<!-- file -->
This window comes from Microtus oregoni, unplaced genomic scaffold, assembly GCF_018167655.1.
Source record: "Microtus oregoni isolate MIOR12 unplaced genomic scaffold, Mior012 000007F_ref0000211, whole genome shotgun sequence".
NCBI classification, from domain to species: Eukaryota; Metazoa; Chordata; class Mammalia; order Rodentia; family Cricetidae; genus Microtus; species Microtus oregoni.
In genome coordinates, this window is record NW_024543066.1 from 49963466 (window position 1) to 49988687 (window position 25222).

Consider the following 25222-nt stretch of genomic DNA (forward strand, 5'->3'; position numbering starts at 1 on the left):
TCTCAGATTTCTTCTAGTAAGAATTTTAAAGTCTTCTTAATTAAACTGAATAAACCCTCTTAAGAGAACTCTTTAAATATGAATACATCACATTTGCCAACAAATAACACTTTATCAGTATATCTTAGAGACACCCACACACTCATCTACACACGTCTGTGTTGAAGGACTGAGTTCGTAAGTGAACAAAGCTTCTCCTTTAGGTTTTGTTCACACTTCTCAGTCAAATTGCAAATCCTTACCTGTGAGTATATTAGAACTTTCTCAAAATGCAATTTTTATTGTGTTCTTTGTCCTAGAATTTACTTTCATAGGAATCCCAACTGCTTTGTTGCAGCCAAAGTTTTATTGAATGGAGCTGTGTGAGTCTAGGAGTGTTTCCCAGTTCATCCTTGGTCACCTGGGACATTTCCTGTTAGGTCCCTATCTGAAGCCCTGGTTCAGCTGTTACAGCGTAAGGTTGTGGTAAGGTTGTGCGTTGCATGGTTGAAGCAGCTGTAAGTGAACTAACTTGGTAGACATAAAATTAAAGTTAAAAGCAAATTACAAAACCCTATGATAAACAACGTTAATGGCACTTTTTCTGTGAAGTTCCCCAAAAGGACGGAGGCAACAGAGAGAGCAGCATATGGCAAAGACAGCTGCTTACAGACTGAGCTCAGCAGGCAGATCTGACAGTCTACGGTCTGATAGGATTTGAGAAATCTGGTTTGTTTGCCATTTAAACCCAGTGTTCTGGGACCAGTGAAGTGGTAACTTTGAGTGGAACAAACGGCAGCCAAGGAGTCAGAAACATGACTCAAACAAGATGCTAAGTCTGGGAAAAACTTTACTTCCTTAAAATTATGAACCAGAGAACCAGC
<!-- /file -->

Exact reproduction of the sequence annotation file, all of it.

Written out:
This window comes from Microtus oregoni, unplaced genomic scaffold, assembly GCF_018167655.1.
Source record: "Microtus oregoni isolate MIOR12 unplaced genomic scaffold, Mior012 000007F_ref0000211, whole genome shotgun sequence".
NCBI classification, from domain to species: Eukaryota; Metazoa; Chordata; class Mammalia; order Rodentia; family Cricetidae; genus Microtus; species Microtus oregoni.
In genome coordinates, this window is record NW_024543066.1 from 49963466 (window position 1) to 49988687 (window position 25222).

Consider the following 25222-nt stretch of genomic DNA (forward strand, 5'->3'; position numbering starts at 1 on the left):
TCTCAGATTTCTTCTAGTAAGAATTTTAAAGTCTTCTTAATTAAACTGAATAAACCCTCTTAAGAGAACTCTTTAAATATGAATACATCACATTTGCCAACAAATAACACTTTATCAGTATATCTTAGAGACACCCACACACTCATCTACACACGTCTGTGTTGAAGGACTGAGTTCGTAAGTGAACAAAGCTTCTCCTTTAGGTTTTGTTCACACTTCTCAGTCAAATTGCAAATCCTTACCTGTGAGTATATTAGAACTTTCTCAAAATGCAATTTTTATTGTGTTCTTTGTCCTAGAATTTACTTTCATAGGAATCCCAACTGCTTTGTTGCAGCCAAAGTTTTATTGAATGGAGCTGTGTGAGTCTAGGAGTGTTTCCCAGTTCATCCTTGGTCACCTGGGACATTTCCTGTTAGGTCCCTATCTGAAGCCCTGGTTCAGCTGTTACAGCGTAAGGTTGTGGTAAGGTTGTGCGTTGCATGGTTGAAGCAGCTGTAAGTGAACTAACTTGGTAGACATAAAATTAAAGTTAAAAGCAAATTACAAAACCCTATGATAAACAACGTTAATGGCACTTTTTCTGTGAAGTTCCCCAAAAGGACGGAGGCAACAGAGAGAGCAGCATATGGCAAAGACAGCTGCTTACAGACTGAGCTCAGCAGGCAGATCTGACAGTCTACGGTCTGATAGGATTTGAGAAATCTGGTTTGTTTGCCATTTAAACCCAGTGTTCTGGGACCAGTGAAGTGGTAACTTTGAGTGGAACAAACGGCAGCCAAGGAGTCAGAAACATGACTCAAACAAGATGCTAAGTCTGGGAAAAACTTTACTTCCTTAAAATTATGAACCAGAGAACCAGC